Rick: We have actually. We have gone to a warm beige interior wallboard (wood-free of course) with upgraded fabrics and champagne cabinetry throughout. This added warmth has really made the CampLite truck camper and travel trailer much more attractive to customers. Another thing we’re now offering are snap-in carpets. The cabinets are still a painted aluminum, but with the champagne color, they really coordinate well with the wallboard and fabrics.
I tell people that our campers may not offer as much fluff, but there’s more practicality, usability, and functionality in the CampLite truck camper than the market has ever seen. That is the approach we take with our product; reliability and durability over fluff.
TCM: People may be concerned that an aluminum and composite camper would be cold in the winter and hot in the summer. What do you say to consumers who raise those concerns?
Rick: The RV industry has been building aluminum exteriors for as long as I am old. Our interior wallboards are an Azdel composite, and there is the same layer of block foam insulation in the walls that others use. We have three inches of block foam insulation in the ceiling and the walls have one inch insulation. That helps to keep our campers comfortable.
So, it’s very similar to traditionally built truck campers when it comes to the insulation factor.
TCM: Let’s talk about the new CampLite 8.5. Other than building with aluminum and composites, what makes the new CampLite 8.5 truck camper unique in the marketplace?
Rick: As our first self contained truck camper, and being designed for half ton trucks, this model takes us more into the mainstream of the truck camper market. The CampLite 8.5 has a base price of approximately $14,500. Loaded with options, the 8.5 would only be approximately $16,500. I think the 8.5 is a lot of camper for the money.
TCM: Let’s talk about the trucks that the CampLite 8.5 is designed for.
Rick: It’s a short bed truck camper. The dry weight of the 8.5 with an air conditioner and refrigerator, propane tanks, range, furnace, water heater, and basic options is approximately 1,800 pounds. The 8.5 is about 1,600 pounds before those options are installed. To be safe, a three-quarter ton short bed would be perfect, especially when you factor in the wet weight and the weight of your belongings.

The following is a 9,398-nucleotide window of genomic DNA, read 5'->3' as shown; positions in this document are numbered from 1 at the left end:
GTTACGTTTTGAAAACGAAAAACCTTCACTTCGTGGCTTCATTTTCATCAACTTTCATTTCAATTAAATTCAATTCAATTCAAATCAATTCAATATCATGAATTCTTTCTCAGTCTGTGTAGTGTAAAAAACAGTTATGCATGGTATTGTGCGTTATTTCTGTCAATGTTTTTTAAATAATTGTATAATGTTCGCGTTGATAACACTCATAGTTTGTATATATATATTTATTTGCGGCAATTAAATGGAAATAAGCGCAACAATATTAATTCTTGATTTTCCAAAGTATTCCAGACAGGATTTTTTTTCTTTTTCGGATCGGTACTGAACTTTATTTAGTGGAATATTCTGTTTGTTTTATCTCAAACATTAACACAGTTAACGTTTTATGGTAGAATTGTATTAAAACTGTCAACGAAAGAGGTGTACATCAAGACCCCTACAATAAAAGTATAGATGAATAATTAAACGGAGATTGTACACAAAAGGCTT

TCM: We’ll have the 8.5 wet weight calculated in our 2011 Buyers Guide for our readers. Can you send us a certified weight ticket for the 8.5?
Rick: Yes, I’ll submit one.
TCM: Are there any options you can’t get on CampLite truck campers?
Rick: We do not offer generators on our units as there is no physical space for them. Down the road we may offer space for generators. For now, you can hook our campers to a portable generator like a Honda eu2000i. A lot of customers do that with our other products. You also can’t get solar panels at this time. If a customer is interested in their a generator or solar panels, contact me and I’ll see what we can do.
TCM: Where can our readers see the 5.7 and 8.5 CampLite truck campers?
Rick: Unfortunately, the campers are only now rolling off the production line at LivinLite and aren’t widely available yet. They will be on a number of dealer’s lots this summer, as well as on display at the Fall RV shows. Bill Penney and PJ Buerger don’t have any CampLite campers in stock yet, but their campers are now in production.
We are getting tons and tons of calls on these new camper models. We should have our orders filled by the late Spring or early Summer. Right now we have about a dozen dealers for the truck campers and geographically the regions are getting covered.
TCM: Are there any more CampLite truck camper models planned for 2011?
Rick: Yes. We’re building a smaller and lighter camper for half ton short beds and a 9.5 foot truck camper for full size trucks. We are looking to build about four to five camper models to complete our truck camper line. With our complete truck camper line, we will be able to fulfill the needs of most truck campers and accommodate almost every truck built. This should be the case by the end of this summer. That’s our goal.
Common sense camping is what we’re going after; practicality and durability. We want something to keep us fed, keep us clean, keep us camping, while being comfortable. People want a confident rig that will meet the rigors of truck camping. That’s what we offer. That’s CampLite in a nutshell.
TCM: Thanks Rick. Let us know when those new models are ready.